Cossacks’ faith as identity
It’s about Russia, not God
The Russian Orthodox Church, which sees the Kiev patriarchate as a rival, cannot afford to alienate the 75% of the Ukrainian population who remain faithful to it: this is one of the few cases in which Moscow has not been able to count on the support of the Church.
Most Cossacks approve of the synergy between Church and state, which normally runs smoothly. But a few see it as a sign that the lessons of the past have been forgotten, something close to a betrayal. One young man showed me photographs of his great-great-grandparents, who were killed or died in exile after the Soviet authorities deported them in the 1920s.
Alexey Lebedev, a Cossack and priest of the Russian Orthodox Autonomous Church, was just as angry: ‘When someone tells you that anyone who believes in Orthodoxy has a duty to defend the state, he is repeating the religious line dictated by Vladimir Putin. Patriarch Kirill’s Church isn’t really a religious organisation, it’s just a department of the Kremlin in charge of Orthodox affairs.’
WHEN IT’S TOO LATE TO STOP FASCISM, ACCORDING TO STEFAN ZWEIG
During the early years of Hitler’s rise, Zweig was at the height of his career, and a renowned champion of causes that sought to promote solidarity among European nations. He called for the founding of an international university with branches in all the major European capitals, with a rotating exchange program intended to expose young people to other communities, ethnicities, and religions. He was only too aware that the nationalistic passions expressed in the First World War had been compounded by new racist ideologies in the intervening years. The economic hardship and sense of humiliation that the German citizenry experienced as a consequence of the Versailles Treaty had created a pervasive resentment that could be enlisted to fuel any number of radical, bloodthirsty projects.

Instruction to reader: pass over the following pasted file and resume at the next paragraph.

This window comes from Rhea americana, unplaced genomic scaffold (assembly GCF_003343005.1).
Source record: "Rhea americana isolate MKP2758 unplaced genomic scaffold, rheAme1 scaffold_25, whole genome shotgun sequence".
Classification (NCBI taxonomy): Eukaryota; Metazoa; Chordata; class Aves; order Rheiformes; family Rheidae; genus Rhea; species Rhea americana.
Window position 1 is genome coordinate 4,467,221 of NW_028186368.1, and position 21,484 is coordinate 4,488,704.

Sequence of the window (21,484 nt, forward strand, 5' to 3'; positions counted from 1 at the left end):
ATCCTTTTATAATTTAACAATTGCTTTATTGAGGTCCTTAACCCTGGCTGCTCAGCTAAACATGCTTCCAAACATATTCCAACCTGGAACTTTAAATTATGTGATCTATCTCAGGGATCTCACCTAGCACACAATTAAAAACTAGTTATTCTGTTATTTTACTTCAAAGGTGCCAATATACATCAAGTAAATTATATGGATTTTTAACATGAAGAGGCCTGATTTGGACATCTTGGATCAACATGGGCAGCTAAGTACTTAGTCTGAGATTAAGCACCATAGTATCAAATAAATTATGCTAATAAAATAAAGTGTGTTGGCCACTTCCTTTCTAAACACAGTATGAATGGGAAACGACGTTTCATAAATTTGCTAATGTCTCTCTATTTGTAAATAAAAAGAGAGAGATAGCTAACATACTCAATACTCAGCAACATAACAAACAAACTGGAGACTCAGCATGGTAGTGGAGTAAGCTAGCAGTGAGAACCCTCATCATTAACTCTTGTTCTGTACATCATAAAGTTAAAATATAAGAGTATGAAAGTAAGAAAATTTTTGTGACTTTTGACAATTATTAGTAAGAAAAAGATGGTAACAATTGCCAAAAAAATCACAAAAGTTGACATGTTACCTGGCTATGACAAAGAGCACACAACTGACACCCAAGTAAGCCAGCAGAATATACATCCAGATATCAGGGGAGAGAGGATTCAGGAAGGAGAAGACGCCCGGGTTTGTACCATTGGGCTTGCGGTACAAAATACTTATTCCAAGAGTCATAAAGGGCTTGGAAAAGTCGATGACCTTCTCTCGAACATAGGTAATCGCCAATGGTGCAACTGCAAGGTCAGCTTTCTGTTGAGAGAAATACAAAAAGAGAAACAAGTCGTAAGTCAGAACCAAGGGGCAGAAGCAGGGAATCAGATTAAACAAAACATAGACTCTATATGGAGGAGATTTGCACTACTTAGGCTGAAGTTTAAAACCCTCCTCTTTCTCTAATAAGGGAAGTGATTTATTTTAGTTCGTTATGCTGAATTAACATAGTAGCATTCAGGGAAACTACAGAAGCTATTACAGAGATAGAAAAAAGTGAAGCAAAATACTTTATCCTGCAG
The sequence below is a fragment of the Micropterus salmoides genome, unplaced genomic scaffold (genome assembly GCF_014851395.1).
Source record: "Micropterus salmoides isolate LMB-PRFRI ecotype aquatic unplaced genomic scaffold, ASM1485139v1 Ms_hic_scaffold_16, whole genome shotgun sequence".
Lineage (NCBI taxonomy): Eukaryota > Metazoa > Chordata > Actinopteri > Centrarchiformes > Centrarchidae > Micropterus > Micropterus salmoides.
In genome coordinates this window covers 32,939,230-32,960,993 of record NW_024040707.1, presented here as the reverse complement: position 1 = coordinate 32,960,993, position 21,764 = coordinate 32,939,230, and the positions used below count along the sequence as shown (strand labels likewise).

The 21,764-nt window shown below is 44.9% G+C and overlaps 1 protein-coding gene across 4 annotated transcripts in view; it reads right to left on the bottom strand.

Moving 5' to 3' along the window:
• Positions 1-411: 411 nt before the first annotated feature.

They took him neither seriously nor literally. Even into the nineteen-thirties, “the big democratic newspapers, instead of warning their readers, reassured them day by day, that the movement . . . would inevitably collapse in no time.” Prideful of their own higher learning and cultivation, the intellectual classes could not absorb the idea that, thanks to “invisible wire-pullers”—the self-interested groups and individuals who believed they could manipulate the charismatic maverick for their own gain—this uneducated “beer-hall agitator” had already amassed vast support. After all, Germany was a state where the law rested on a firm foundation, where a majority in parliament was opposed to Hitler, and where every citizen believed that “his liberty and equal rights were secured by the solemnly affirmed constitution.”
Eventually, even well-meaning journalists and intellectuals became guilty of what he called “the ‘doping’ of excitement”—an artificial incitement of emotion that culminated, inevitably, in mass hatred and fear. Describing the healthy uproar that ensued after one artist’s eloquent outcry against the war in the autumn of 1914, Zweig observed that, at that point, “the word still had power. It had not yet been done to death by the organization of lies, by ‘propaganda.’ “
Propaganda both whipped up Hitler’s base and provided cover for his regime’s most brutal aggressions. It also allowed truth seeking to blur into wishful thinking, as Europeans’ yearning for a benign resolution to the global crisis trumped all rational skepticism.